Yes, I must wait here and watch as the sky pushes her sun further down the horizon line, lighting up the farmstead one last moment before she lets loose those big drops of rain, slowly at first, onto the crazy woman’s head.

Because the sky thought the woman needed one last reminder of a warmer world.

And she was right, the sky, she was. The crazy woman who could see the barnyard, a small dark dot on that very horizon, quite enjoyed the way the drops stuck in her fuzzy hair…

the way her feet helped float her body down the butte toward the light glowing from the kitchen of the farm house….


she laughed at the sound of her big brown dog’s paws hitting the dirt, his mouth blowing out air, his tongue hanging and bouncing along his clumsy body as he found his rhythm alongside a woman who was running now…

Running in the autumn rain, under a sky who is wrapping up her show, a season, with a reminder of the scent and feel and colors and sound of summer…

One last rain.

In autumn.

So I slowed my pace because a little rain never hurt anyone…

and me and the sky, we were not going down easy.

Waiting for the cold…

It’s late October and our windows have been closed for weeks, sealing our houses up against the chill that this month lays upon the nights. And we button up in the morning as we step out to start our cars, or saddle a horse, or feed the livestock or take a jog while the streets are quiet. We rub our hands together and notice our breath pushing out our bodies and floating in the atmosphere, hanging our words up there to linger for a bit. “Huh, look at that,” we say. “Haven’t seen my breath for months.”


Our words forget that they can be seen now.  Our skin forgets, somehow, what this chill feels like. It forgets it bites a bit. It forgets the way the cold comes in, rustling the near-bare branches, dancing with the dried up grasses and the remnants of the wildflowers left behind brave and brittle…just as we have been left here season after season. 

Yes it’s late October and we are reminded by the flush in our cheeks and the boots on our feet, prepared for the moment the sky could fall. Any moment . Our senses know it, we were animals once. The ones who move along ridge lines and on horses’ backs, behind the path of a deer, they remember. They remember that animal’s still there.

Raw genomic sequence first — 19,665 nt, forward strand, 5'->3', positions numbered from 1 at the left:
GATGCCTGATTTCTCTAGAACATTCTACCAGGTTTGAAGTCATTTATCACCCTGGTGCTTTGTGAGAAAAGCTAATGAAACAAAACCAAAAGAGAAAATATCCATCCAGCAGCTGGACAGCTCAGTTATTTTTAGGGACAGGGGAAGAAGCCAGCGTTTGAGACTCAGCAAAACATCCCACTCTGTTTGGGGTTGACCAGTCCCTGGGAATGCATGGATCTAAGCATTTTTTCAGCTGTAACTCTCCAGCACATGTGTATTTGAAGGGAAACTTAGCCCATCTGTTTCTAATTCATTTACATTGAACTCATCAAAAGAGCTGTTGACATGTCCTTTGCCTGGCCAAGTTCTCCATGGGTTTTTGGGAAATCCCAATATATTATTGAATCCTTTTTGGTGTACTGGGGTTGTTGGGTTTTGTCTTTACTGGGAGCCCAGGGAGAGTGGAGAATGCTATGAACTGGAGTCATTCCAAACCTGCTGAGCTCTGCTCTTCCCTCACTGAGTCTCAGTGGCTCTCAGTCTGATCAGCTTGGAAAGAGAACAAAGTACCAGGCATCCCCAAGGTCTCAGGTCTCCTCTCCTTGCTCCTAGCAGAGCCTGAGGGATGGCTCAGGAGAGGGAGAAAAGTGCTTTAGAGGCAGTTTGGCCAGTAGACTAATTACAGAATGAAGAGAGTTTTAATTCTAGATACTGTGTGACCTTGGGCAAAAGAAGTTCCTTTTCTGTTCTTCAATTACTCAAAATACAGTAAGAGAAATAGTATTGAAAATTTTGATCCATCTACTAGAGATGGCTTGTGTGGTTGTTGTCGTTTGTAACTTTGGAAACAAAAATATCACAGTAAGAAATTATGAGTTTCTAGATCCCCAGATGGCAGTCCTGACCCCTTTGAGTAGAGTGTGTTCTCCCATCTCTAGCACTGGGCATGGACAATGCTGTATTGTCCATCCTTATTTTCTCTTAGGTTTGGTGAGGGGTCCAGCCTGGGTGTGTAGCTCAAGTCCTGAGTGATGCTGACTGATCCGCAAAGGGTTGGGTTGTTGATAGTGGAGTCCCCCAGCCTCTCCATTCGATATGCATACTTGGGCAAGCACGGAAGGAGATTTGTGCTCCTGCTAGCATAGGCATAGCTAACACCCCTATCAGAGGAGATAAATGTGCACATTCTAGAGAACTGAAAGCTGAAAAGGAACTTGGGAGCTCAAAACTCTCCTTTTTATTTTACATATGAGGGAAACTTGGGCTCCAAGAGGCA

So we put on our wooly coats like the horses do and crunch through blankets of leaves on the ground, stripping off layers as the sun rises to give us one  more day of warmth. Oh, we know it’s a gift. If only it could stay until late November. But we take it. We do.

We roll up our shirt sleeves and bring the cattle home. We stroll our babies dressed in fleece on sidewalks along paved streets. We sit a little longer on the front porch. We think of making apple cider, some biscuits, maybe a pie for dessert.

We eat soup and hang on, like the last of the yellowing oak leaves, to a hope that the snow will stay up in the air.

We hang on to the colors that don’t dare leave us, the colors that stick out on the landscape and promise a reprieve from the brown…

from the inevitable white that is to come.

We hang on and take trails still made of dirt, breathe in the damp air and find a quiet spot to watch the birds get ready for it too, wondering where they go in times like these…

…wondering if they’d take us too.

Wondering if they are ready.

Missing them already.

Yes, it’s late October and just like us the sun is slower to rise and faster to set, the dog takes pause before he walks out the door,

the horses nibble on hay, the cows stay close to the barn, the birds move in bunches and call to one another “come on, come here, stick close together, we have places to go” as they fly over a landscape that is rough like our skin,


and an earth that has given in to rest and is waiting, like us, for the cold.